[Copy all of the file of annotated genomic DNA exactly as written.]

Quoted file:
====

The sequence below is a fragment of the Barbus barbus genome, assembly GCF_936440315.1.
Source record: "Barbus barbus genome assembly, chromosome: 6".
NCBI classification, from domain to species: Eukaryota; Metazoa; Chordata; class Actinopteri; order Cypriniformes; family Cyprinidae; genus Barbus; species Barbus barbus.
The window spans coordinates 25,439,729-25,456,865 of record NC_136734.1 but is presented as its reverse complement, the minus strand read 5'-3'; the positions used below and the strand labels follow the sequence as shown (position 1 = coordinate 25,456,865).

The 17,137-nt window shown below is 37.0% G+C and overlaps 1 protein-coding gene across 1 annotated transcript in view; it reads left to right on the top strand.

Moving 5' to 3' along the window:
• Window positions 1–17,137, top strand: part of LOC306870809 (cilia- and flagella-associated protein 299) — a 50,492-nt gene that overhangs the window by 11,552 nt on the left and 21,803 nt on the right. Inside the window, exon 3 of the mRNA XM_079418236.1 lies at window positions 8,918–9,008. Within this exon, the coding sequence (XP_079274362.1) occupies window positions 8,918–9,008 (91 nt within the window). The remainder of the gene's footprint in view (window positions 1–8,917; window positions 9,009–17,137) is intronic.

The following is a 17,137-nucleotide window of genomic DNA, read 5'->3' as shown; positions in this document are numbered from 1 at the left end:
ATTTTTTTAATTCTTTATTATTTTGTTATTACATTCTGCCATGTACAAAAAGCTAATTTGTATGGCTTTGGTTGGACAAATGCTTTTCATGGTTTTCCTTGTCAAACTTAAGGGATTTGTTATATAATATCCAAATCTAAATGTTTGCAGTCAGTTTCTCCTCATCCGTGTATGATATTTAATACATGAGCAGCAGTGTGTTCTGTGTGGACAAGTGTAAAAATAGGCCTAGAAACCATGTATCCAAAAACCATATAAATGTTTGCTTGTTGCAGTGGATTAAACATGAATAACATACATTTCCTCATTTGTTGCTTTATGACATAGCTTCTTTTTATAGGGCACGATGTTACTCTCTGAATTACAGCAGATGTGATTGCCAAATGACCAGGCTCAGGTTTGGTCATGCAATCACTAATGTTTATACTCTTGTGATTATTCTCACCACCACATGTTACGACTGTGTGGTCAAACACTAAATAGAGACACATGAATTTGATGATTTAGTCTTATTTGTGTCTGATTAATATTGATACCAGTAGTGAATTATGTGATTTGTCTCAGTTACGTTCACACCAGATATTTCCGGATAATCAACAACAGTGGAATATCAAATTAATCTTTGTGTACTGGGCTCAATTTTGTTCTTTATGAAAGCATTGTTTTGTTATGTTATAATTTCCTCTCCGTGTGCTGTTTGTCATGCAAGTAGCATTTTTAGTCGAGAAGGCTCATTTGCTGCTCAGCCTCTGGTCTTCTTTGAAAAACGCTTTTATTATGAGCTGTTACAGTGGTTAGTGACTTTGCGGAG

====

The sequence below is a fragment of the Barbus barbus genome, assembly GCF_936440315.1.
Source record: "Barbus barbus genome assembly, chromosome: 6".
NCBI classification, from domain to species: Eukaryota; Metazoa; Chordata; class Actinopteri; order Cypriniformes; family Cyprinidae; genus Barbus; species Barbus barbus.
The window spans coordinates 25,439,729-25,456,865 of record NC_136734.1 but is presented as its reverse complement, the minus strand read 5'-3'; the positions used below and the strand labels follow the sequence as shown (position 1 = coordinate 25,456,865).

The 17,137-nt window shown below is 37.0% G+C and overlaps 1 protein-coding gene across 1 annotated transcript in view; it reads left to right on the top strand.

Moving 5' to 3' along the window:
• Window positions 1–17,137, top strand: part of LOC306870809 (cilia- and flagella-associated protein 299) — a 50,492-nt gene that overhangs the window by 11,552 nt on the left and 21,803 nt on the right. Inside the window, exon 3 of the mRNA XM_079418236.1 lies at window positions 8,918–9,008. Within this exon, the coding sequence (XP_079274362.1) occupies window positions 8,918–9,008 (91 nt within the window). The remainder of the gene's footprint in view (window positions 1–8,917; window positions 9,009–17,137) is intronic.

The following is a 17,137-nucleotide window of genomic DNA, read 5'->3' as shown; positions in this document are numbered from 1 at the left end:
ATTTTTTTAATTCTTTATTATTTTGTTATTACATTCTGCCATGTACAAAAAGCTAATTTGTATGGCTTTGGTTGGACAAATGCTTTTCATGGTTTTCCTTGTCAAACTTAAGGGATTTGTTATATAATATCCAAATCTAAATGTTTGCAGTCAGTTTCTCCTCATCCGTGTATGATATTTAATACATGAGCAGCAGTGTGTTCTGTGTGGACAAGTGTAAAAATAGGCCTAGAAACCATGTATCCAAAAACCATATAAATGTTTGCTTGTTGCAGTGGATTAAACATGAATAACATACATTTCCTCATTTGTTGCTTTATGACATAGCTTCTTTTTATAGGGCACGATGTTACTCTCTGAATTACAGCAGATGTGATTGCCAAATGACCAGGCTCAGGTTTGGTCATGCAATCACTAATGTTTATACTCTTGTGATTATTCTCACCACCACATGTTACGACTGTGTGGTCAAACACTAAATAGAGACACATGAATTTGATGATTTAGTCTTATTTGTGTCTGATTAATATTGATACCAGTAGTGAATTATGTGATTTGTCTCAGTTACGTTCACACCAGATATTTCCGGATAATCAACAACAGTGGAATATCAAATTAATCTTTGTGTACTGGGCTCAATTTTGTTCTTTATGAAAGCATTGTTTTGTTATGTTATAATTTCCTCTCCGTGTGCTGTTTGTCATGCAAGTAGCATTTTTAGTCGAGAAGGCTCATTTGCTGCTCAGCCTCTGGTCTTCTTTGAAAAACGCTTTTATTATGAGCTGTTACAGTGGTTAGTGACTTTGCGGAG